Life lived out of a vehicle is pretty ideal until you get sick. At midnight I bolted awake, drenched in sweat. I had to leap out of the 4-Runner and dig a pit beneath a juniper in which to puke into. The Milky Way was twinkling, the near-to-full moon casting shadows in the forest but gripped with a stomach flu I was fixated only on the red dirt in my pit. For five hours back and forth I ran between the 4-Runner to sleep and my pit to get sick – first to throw up dinner, then lunch, then bile once there was nothing left remaining. My fever would ebb while I was outside in temerpatures well below freezing, in little more than long johns and wool shirt. How I wished that evening for four solid walls, a couch and a flush toilet. Instead, I toughed it out and slept away the following day on various benches along the rim of Bryce Canyon.

Imagining Parks Without Roads

After a 26-kilometre trail run across the east end of Zion I spent the following day wandering Zion Canyon. From the campground I hiked the trails and the road, foregoing the shuttle bus to the trailhead of the Narrows. It is quite a fantastic way to experience Zion Canyon and other than the shuttle buses the roads and trails running alongside it are quiet. There is plenty of wildlife and birds to see. Wild turkeys and mule deer wandered in the shade by the river. Great blue herons fished the pools.

What a shame there is a road at all crawling up Zion Canyon. Imagine if it all traffic was cut from Zion Canyon, including the buses and the only way in was to walk or bicycle. The same could be said for Arches National Park, the Island In The Sky in Canyonlands, Bryce Canyon and the South Rim of Grand Canyon.

Ambling canyon country never gets tiring. Life slows when we are outside. Thoughts clarify. Life is simplified. The calm we find outside we cannot replicate elsewhere. And the longer we linger out-of-doors the more of it we yearn for. The harder it becomes to go back to the confines of four walls. The paved roads of the national parks would make excellent hiking trails.

Sensual Cedar Mesa

Considered an outdoor museum, Cedar Mesa (formally protected under the Bears Ears National Monument) preserves not only exquisite wind and water sculpted red sandstone canyons but also the rich archaeological ruins of the Ancestral Puebloans and the petroglyph and pictograph panels they etched and painted on canyon walls. The arid desert environment has preserved these archaeological ruins, offering hikers a unique opportunity to walk eight hundred years back into history.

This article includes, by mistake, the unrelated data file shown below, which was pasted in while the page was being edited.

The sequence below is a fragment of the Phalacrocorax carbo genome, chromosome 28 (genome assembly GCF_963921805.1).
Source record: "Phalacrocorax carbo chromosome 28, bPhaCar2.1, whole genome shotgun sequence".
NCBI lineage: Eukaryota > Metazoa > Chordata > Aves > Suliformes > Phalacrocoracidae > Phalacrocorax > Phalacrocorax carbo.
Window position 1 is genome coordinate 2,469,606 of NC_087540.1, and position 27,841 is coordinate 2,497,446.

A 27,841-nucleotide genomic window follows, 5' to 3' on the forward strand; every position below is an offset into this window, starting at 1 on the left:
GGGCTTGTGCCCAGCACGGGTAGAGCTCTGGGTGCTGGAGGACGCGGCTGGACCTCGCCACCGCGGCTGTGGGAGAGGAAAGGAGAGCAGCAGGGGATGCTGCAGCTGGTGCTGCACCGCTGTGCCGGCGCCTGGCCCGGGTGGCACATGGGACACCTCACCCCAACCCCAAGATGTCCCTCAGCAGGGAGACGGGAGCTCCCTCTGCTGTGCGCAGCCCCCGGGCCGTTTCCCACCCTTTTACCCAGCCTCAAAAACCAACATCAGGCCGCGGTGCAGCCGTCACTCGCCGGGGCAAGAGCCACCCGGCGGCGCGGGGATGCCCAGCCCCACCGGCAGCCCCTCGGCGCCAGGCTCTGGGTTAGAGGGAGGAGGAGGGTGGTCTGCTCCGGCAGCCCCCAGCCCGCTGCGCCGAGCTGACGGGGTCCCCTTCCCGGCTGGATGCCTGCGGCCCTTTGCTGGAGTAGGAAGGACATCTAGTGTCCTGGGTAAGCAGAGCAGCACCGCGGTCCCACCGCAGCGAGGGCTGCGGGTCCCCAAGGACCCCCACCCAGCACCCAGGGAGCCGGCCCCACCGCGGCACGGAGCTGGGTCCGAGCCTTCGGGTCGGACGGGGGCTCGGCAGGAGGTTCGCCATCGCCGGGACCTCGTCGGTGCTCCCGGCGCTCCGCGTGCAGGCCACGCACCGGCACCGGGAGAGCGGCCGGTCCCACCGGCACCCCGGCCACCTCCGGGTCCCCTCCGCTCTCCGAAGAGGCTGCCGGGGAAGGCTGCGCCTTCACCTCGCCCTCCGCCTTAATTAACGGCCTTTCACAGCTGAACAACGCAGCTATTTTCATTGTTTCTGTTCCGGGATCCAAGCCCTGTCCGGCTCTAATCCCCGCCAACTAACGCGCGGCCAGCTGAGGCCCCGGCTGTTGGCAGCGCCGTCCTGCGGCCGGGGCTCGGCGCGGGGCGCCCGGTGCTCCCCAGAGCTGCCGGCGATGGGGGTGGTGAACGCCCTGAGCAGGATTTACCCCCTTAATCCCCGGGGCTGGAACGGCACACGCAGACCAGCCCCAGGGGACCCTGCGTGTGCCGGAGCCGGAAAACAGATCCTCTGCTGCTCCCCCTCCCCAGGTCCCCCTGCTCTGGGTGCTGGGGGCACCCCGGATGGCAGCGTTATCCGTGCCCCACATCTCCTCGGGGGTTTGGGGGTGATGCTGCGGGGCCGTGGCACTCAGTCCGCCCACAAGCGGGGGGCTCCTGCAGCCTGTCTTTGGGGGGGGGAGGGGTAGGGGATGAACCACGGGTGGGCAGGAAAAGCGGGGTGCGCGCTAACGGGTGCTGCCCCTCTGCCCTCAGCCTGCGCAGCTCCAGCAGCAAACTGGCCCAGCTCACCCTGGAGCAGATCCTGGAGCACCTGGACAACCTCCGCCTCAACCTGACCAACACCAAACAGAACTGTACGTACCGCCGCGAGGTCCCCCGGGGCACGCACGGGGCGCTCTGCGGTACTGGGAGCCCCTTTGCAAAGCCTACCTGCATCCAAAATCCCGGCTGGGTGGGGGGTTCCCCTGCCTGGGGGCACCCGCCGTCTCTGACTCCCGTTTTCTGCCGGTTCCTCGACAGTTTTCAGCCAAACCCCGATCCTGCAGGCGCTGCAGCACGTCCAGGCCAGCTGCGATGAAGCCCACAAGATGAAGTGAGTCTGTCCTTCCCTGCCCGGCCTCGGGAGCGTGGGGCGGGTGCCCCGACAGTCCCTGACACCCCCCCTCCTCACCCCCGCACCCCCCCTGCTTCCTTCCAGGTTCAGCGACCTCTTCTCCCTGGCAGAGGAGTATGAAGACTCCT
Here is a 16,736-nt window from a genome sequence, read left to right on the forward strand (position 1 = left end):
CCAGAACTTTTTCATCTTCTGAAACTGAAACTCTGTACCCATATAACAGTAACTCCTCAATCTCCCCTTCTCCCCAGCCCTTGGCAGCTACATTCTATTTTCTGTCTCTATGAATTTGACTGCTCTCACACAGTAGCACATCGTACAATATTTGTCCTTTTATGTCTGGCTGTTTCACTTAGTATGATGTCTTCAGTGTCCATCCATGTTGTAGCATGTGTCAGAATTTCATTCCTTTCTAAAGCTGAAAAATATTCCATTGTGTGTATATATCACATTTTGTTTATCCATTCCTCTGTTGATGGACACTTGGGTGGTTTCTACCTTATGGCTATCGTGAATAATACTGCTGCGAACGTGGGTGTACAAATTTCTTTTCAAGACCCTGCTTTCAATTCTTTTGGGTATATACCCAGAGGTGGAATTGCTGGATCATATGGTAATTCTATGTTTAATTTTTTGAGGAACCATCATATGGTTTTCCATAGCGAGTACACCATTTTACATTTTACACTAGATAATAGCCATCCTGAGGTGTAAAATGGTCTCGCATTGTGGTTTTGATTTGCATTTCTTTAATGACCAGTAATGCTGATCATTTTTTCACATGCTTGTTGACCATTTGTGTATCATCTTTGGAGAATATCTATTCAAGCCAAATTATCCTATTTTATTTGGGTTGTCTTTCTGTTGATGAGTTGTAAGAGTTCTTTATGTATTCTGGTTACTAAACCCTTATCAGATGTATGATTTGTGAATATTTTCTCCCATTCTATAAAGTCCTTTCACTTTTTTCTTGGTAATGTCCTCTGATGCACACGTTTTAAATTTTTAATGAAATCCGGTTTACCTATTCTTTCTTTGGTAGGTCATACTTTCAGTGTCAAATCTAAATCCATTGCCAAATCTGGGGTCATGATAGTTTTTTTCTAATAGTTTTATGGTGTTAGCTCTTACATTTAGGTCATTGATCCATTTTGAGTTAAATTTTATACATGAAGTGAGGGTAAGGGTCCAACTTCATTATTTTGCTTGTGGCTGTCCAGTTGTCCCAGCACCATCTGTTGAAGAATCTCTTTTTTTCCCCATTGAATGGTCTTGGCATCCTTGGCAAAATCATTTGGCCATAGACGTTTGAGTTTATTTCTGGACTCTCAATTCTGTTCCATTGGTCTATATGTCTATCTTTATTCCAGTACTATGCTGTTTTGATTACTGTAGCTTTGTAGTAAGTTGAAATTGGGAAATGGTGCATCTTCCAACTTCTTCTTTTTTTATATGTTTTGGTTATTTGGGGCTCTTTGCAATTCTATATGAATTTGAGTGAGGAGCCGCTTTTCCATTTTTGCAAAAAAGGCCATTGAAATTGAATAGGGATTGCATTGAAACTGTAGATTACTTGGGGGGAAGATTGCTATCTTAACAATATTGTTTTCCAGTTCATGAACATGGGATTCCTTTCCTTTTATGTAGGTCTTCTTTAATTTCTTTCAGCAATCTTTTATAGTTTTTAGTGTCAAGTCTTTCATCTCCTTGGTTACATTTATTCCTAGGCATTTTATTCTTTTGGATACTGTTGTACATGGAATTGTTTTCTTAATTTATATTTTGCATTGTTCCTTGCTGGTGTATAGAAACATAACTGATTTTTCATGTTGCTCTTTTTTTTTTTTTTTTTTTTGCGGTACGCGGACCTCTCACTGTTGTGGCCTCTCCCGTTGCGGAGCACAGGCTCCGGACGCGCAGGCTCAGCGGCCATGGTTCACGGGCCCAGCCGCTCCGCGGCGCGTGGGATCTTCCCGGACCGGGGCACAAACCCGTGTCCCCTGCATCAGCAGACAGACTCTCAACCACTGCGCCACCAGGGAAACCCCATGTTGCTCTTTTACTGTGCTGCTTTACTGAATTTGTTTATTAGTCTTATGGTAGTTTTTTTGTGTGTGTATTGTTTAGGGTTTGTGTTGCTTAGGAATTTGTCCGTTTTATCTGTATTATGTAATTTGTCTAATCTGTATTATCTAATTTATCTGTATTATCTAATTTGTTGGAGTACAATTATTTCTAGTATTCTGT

We have been here four times over the last four years, spending weeks exploring the canyons, visiting not only the well-known archaeological sites but also wandering aimlessly, stumbling upon more hidden sites.

It is one of the most fascinating, intriguing wild places to wander. But it deserves respect. Tread lightly. Take only pictures. These sites have existed for hundreds of years. Let’s keep it that way. I also encourage anyone who cares about conservation of wild places to read more about the fight to keep the Bears Ears National Monument in its original form.

A Rattle In The Desert

I heard his soft rattle before my eye caught his movement. I was blithely unaware that I was only one step away from stepping on him, a midget-faded rattlesnake. But he rattled his warning then coiled up his body, head up, tongue flicking in my direction to which I responded with an expletive and a few leaps backward. I trudges into the mormon tea and rabbitbrush, ceding the trail to the rattlesnake, giving him ample room to continue on with his day in the sun.

John, being a birding fanatic and from the Yukon where there are no rattlesnakes (or reptiles of any sort), also heard the rattle but looked up into the juniper tree branches wondering what kind of bird could be making such a pretty rattling sound.

Now every time a chipmunk or a whiptail lizard scuttles across the trail my knee-jerk reaction is an expletive and a leap backward. My hope is as I continue to hike in the desert the rattlesnake will settle into my subconscious the way grizzlies have. They are there – and they are dangerous – but I have met enough to begin to understand they do not want any more trouble than I do.